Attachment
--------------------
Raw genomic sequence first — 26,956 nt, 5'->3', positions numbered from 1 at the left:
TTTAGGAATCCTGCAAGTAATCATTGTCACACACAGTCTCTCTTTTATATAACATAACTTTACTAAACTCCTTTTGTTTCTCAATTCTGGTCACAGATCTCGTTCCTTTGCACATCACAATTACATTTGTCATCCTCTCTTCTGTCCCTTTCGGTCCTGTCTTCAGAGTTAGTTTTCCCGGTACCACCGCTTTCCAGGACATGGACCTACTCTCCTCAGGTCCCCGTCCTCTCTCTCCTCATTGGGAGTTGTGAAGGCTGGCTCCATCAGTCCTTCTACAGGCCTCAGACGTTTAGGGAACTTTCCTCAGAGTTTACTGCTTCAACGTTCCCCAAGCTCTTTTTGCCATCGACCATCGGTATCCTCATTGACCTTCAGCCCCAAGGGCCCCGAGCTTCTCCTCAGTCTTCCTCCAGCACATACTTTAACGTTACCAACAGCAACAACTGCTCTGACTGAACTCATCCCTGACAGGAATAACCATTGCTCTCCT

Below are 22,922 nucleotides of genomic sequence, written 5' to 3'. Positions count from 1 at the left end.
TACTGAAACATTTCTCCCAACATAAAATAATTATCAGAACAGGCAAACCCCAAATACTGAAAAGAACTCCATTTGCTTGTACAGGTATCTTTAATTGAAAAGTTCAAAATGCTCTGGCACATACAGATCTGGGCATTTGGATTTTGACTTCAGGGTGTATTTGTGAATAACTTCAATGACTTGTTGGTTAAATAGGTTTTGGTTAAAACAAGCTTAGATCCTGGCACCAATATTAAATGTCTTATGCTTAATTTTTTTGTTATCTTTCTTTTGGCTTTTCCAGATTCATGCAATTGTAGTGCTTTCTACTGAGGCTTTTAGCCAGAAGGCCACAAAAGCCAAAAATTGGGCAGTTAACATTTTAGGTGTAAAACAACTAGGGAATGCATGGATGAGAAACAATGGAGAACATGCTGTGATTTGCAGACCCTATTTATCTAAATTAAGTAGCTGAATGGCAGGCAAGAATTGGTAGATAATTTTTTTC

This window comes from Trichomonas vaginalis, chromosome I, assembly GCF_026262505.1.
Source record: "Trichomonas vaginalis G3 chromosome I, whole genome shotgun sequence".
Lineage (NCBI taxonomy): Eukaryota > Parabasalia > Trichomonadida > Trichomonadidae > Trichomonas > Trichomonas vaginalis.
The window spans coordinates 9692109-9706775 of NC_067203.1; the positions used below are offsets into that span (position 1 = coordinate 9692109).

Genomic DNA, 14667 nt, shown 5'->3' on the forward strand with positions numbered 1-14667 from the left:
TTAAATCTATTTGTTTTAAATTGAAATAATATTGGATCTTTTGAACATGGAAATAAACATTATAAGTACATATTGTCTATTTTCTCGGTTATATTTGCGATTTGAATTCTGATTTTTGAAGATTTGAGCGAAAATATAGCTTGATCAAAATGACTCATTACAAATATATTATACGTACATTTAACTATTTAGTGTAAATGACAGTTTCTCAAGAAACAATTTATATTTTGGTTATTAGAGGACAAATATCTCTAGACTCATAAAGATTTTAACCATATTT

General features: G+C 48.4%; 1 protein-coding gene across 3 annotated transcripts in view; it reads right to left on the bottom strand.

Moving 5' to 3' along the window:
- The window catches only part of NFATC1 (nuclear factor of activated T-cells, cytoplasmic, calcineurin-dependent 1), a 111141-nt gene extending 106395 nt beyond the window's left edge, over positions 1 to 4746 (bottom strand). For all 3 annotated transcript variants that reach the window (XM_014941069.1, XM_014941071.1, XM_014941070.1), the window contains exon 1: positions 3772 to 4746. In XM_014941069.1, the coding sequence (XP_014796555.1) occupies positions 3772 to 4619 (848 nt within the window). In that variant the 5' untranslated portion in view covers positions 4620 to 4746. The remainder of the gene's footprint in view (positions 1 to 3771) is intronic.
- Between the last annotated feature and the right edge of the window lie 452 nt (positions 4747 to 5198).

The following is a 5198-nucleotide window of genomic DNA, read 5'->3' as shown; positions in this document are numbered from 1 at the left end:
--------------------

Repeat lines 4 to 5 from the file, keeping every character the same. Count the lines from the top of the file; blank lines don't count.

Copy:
TACTGAAACATTTCTCCCAACATAAAATAATTATCAGAACAGGCAAACCCCAAATACTGAAAAGAACTCCATTTGCTTGTACAGGTATCTTTAATTGAAAAGTTCAAAATGCTCTGGCACATACAGATCTGGGCATTTGGATTTTGACTTCAGGGTGTATTTGTGAATAACTTCAATGACTTGTTGGTTAAATAGGTTTTGGTTAAAACAAGCTTAGATCCTGGCACCAATATTAAATGTCTTATGCTTAATTTTTTTGTTATCTTTCTTTTGGCTTTTCCAGATTCATGCAATTGTAGTGCTTTCTACTGAGGCTTTTAGCCAGAAGGCCACAAAAGCCAAAAATTGGGCAGTTAACATTTTAGGTGTAAAACAACTAGGGAATGCATGGATGAGAAACAATGGAGAACATGCTGTGATTTGCAGACCCTATTTATCTAAATTAAGTAGCTGAATGGCAGGCAAGAATTGGTAGATAATTTTTTTC

This window comes from Trichomonas vaginalis, chromosome I, assembly GCF_026262505.1.